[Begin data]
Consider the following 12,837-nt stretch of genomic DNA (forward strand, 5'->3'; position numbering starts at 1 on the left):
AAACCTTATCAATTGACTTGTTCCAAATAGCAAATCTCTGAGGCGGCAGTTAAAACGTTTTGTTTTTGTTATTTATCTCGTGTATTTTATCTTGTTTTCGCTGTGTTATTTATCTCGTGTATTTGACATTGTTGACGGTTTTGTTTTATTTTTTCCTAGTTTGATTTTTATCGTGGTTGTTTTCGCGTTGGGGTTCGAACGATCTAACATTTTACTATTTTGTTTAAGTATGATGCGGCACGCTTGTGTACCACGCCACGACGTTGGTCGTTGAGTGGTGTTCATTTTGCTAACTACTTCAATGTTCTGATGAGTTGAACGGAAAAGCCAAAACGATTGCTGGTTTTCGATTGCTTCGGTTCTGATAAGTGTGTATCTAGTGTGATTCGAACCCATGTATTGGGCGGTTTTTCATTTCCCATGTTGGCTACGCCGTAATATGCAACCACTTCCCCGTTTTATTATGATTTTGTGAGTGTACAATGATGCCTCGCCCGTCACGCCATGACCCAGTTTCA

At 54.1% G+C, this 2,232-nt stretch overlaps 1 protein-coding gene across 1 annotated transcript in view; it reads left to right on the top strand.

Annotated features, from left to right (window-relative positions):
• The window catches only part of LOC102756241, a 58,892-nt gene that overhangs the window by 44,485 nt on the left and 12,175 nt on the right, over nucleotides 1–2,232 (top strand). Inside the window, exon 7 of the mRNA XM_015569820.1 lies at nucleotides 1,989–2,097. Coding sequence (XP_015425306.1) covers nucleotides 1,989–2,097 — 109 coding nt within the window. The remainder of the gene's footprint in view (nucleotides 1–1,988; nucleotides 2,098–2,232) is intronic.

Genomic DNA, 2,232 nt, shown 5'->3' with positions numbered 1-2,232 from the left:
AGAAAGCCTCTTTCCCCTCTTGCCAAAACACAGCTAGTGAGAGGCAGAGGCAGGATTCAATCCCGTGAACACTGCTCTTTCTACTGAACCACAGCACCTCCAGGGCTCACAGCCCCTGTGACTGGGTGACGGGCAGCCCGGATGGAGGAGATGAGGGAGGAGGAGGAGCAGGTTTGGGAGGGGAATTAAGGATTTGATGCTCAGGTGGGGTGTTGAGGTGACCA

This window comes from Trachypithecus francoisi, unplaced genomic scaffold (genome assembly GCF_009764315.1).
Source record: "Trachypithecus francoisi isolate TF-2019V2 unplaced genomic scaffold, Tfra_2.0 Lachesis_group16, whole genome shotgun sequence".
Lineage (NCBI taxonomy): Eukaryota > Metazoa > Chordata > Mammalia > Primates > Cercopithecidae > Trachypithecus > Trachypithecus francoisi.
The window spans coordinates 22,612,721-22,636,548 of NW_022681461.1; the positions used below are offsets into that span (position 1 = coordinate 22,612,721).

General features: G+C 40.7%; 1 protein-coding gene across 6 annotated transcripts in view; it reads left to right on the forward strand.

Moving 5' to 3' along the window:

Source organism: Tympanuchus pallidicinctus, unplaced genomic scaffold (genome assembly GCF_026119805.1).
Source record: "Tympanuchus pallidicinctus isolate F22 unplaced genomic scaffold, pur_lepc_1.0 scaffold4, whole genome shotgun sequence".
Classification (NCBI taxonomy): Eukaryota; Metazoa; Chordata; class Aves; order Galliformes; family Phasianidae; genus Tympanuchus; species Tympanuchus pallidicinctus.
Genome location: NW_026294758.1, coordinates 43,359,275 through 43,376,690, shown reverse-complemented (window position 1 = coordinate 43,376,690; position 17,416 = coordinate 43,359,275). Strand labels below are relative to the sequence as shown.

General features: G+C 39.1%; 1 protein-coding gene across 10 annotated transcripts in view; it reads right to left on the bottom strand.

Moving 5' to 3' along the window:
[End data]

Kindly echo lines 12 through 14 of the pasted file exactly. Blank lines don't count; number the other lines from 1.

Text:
General features: G+C 40.7%; 1 protein-coding gene across 6 annotated transcripts in view; it reads left to right on the forward strand.

Moving 5' to 3' along the window:

Source organism: Tympanuchus pallidicinctus, unplaced genomic scaffold (genome assembly GCF_026119805.1).